Linemen vigil, rodeo to bring hundreds to area; raise funds for families By Kelly Monitz

Electrical linemen from throughout the country will remember those lost in service with a vigil Friday night at Hazleton’s City View Park and return for the following morning for a rodeo
fundraiser for the fallen’s families

The National Sisterhood United for Journeymen Linemen, which is building a permanent memorial to the fallen in Foster Twp., is hosting the event and plans to open offices locally within
the month.

More than 1,000 members of the International Brotherhood of Electrical Workers and their families will descend on area for 10th annual Climbing for Lost Linemen and lantern lighting on
Friday, and ninth annual Lineworkers Benefit Rodeo.

Rachel Johnson, organizer and founder, said the nonprofit sisterhood partnered with the City of Hazleton for this year’s event, as work on their 11-acre tract along Route 940 near the former
Popular Drive-in continues.

Hazleton Mayor Jeff Cusat said the city has been working with the nonprofit, which raises more than $100,000 each year to support the families of injured and fallen linemen, for several
months on the event.

Johnson, who lives in Dennison Twp., knows firsthand how devastating an on-the-job injury or death can be for a family, and she and other wives sought to find a way to help families in need.

They started the NSUJL in 2012 when, after a series of accidents the previous year, the women learned there was no national charity dedicated to helping these families, she said.

Hundreds of families have been assisted since, and the group plans to put down roots in Foster Twp., where people from through the country will be able to come and remember those lost,
Johnson said.

This year’s vigil and rodeo — that’s a pole climbing rodeo, not the kind with horses — is in Hazleton, while previous events have been held on the new grounds and across the state in Clearfield.

Johnson believes this year will be bigger than ever, bringing people from California, Texas, Florida, Arizona and through the Northeast United States.

“This thing exploded this year,” she said. “We usually get 1,000 people through the whole thing, but this is looking like 1,000 on Saturday alone.”

The Climbing for Lost Linemen vigil and lantern lighting on Friday night is not open to the public, but the Lineworkers Benefit Rodeo is, Johnson said.

Fifteen lanterns will be hung for each of the lost members of the IBEW in the past year, and an additional 30 will be hung to remember others who have been lost, she said. The additional
lanterns are often from those families whose loved one had not been memorialized in the past, Johnson said.

The families come together to remember those lost, and members support each other in their grief, she said. Each lantern is hung individually and then all are lit at the end of the somber vigil, Johnson said.

The following morning, people roll in for the rodeo, which starts with registrations at 8 a.m.

Speed climbing and the hurt-man rescue are two of the competitions, which simulate actions these professionals do every day. The events are judged on skill and time, but all safety requirements are also followed, she said.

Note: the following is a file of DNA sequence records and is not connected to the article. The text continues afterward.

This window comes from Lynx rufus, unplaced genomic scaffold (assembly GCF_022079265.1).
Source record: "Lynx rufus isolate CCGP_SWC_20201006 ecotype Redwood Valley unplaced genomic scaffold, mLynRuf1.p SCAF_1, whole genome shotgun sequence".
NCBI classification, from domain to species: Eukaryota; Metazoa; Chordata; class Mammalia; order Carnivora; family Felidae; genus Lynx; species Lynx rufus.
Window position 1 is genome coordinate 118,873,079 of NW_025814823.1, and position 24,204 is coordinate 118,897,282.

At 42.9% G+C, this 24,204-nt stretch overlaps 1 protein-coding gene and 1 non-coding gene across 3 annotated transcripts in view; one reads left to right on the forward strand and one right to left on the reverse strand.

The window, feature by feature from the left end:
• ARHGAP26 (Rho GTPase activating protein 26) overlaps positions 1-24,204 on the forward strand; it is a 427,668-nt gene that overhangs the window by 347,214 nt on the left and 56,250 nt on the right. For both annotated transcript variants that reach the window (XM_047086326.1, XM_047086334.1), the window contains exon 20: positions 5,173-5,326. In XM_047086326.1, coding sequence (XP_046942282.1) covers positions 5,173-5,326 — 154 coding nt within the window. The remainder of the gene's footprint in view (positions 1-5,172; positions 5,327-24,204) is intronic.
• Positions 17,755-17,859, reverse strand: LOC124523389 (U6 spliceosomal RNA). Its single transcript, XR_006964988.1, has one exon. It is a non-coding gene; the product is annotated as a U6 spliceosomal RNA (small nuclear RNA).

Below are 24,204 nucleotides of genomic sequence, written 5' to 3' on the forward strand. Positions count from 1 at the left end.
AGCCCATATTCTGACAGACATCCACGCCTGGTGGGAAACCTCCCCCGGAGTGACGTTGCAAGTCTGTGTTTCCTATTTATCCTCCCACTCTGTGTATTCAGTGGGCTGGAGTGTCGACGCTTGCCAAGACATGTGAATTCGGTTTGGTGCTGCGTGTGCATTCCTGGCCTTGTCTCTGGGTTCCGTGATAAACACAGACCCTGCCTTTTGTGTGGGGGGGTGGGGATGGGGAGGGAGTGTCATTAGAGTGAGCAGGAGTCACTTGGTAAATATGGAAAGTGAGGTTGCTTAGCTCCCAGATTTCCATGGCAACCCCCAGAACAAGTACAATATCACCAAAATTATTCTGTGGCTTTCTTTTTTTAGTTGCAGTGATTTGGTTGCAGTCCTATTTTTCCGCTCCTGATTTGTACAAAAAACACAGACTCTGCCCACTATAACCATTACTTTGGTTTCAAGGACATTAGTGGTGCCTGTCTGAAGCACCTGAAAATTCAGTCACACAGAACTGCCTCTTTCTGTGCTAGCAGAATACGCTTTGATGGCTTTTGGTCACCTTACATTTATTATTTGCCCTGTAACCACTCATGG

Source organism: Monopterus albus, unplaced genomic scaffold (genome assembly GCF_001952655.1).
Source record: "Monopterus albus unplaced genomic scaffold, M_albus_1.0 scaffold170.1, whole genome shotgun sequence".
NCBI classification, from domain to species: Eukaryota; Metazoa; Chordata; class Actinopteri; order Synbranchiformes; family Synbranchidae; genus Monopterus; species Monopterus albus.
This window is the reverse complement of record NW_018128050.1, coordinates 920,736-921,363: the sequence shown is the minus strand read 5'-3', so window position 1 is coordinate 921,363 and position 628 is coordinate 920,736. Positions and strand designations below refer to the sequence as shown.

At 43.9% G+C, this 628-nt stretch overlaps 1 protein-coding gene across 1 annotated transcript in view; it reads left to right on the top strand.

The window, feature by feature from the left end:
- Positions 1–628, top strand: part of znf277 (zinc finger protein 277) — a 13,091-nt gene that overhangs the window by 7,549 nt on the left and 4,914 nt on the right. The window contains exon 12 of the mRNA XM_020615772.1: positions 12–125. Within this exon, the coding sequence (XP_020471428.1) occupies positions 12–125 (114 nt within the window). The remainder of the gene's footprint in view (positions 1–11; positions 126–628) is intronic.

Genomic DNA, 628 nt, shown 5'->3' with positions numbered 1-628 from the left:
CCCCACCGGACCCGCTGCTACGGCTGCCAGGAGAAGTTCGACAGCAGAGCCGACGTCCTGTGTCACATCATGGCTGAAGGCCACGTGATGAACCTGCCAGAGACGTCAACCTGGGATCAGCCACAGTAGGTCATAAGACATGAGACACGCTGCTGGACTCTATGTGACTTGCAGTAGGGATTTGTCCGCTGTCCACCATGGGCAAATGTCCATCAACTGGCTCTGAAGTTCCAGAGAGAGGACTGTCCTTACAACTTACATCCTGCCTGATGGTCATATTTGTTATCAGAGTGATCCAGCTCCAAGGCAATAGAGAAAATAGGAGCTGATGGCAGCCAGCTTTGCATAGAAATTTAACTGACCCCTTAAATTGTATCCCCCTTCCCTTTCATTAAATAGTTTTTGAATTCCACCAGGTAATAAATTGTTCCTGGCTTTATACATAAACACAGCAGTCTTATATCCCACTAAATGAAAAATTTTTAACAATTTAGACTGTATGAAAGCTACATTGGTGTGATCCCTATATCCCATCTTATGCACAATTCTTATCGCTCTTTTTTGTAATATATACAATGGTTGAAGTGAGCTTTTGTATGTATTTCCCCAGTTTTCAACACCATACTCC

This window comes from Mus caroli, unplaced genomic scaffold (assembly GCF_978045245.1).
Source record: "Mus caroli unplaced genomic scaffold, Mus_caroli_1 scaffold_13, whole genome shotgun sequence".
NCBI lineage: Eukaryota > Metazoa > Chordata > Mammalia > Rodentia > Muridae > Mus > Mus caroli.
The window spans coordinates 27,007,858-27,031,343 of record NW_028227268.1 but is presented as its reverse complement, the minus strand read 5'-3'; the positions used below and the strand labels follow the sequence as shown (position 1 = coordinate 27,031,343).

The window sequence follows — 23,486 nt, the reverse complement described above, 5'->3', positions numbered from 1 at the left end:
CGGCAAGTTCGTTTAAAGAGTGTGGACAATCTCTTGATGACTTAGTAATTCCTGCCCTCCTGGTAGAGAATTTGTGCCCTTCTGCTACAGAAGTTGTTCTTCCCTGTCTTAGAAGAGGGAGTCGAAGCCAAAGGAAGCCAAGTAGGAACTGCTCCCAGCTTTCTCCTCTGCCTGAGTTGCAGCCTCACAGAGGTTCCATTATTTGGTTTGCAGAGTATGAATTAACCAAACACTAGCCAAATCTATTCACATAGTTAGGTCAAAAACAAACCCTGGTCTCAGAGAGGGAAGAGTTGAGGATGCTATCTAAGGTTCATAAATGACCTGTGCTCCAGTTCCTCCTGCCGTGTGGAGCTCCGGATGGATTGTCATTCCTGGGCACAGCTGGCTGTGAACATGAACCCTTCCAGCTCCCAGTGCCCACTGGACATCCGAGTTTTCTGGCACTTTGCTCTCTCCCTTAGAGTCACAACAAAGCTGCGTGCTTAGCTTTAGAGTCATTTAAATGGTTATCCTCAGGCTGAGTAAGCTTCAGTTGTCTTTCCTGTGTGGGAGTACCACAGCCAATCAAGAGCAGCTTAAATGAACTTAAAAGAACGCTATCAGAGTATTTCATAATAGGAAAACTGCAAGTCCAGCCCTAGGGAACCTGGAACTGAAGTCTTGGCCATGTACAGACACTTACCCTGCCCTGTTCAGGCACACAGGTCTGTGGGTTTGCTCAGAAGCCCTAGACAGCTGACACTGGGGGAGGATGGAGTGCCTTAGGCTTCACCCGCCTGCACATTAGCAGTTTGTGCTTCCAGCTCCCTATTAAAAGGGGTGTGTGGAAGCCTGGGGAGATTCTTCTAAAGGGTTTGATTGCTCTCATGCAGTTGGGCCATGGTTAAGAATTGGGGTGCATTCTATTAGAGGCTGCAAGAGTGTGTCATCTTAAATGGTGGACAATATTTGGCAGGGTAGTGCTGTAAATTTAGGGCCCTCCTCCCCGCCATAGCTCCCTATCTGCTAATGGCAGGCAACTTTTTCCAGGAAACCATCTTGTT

Safety is paramount in a field that sees a lineman lost every 10 days, Johnson said. Families worry most when loved ones are called to help in emergencies, such as hurricanes when 16 to 20 hours days are the norm, and mistakes can be deadly, she said.

Donations toward this year’s rodeo have already topped $80,000, with the hope of raising $150,000 this year. The funds provide financial assistance, counseling, empowerment and scholarships, Johnson said.

Families also get the emotional support from the sisterhood, which includes visiting families, providing meals, childcare and any other assistance needed. Johnson said she still gets calls from people she reached out to support at the beginning of the mission.

“The sisterhood supports the brotherhood, and the brotherhood supports the sisterhood,” Johnson said, nothing that numerous donations come from union members and locals.

This event is open to the public, as numerous food, craft and other vendors — including national tool companies — will be on hand, she said.

Area young people who are interested in the profession are encouraged to attend to learn more, Johnson said.

“It’s a great trade for people who are not afraid of heights,” she said, noting that linemen make a respectable income. “We’d love local area kids to come because there is a shortage of lineman
in the country.”

People should bring lawn chairs to view the competition, which runs through 3 p.m.

A catered awards ceremony for competitors takes place in the evening, after the public festivities have concluded.

Jim Laputka, who serves as the organization’s community relations adviser, said businesses throughout the region will benefit from the event.

Blocks of rooms have been booked in area hotels and participants and their families will be frequenting area restaurants and shops, he said. Some three hotels would be sold out when the event was in Clearfield, which does not have the amenities of the Pocono Mountains, Johnson said.

Some participants plan to bring their motorhomes and campers, staying in area state parks and campgrounds. Others have booked area resorts, Johnson said, and plan to stay for a week or more.

Johnson anticipates more visitors annually once the memorial is completed in Foster Twp., and becomes a year-round attraction.

Contact the writer: kmonitz@standardspeaker.com; 570-501-3589  Original article can be found here NSUJL-Front-Page-6-15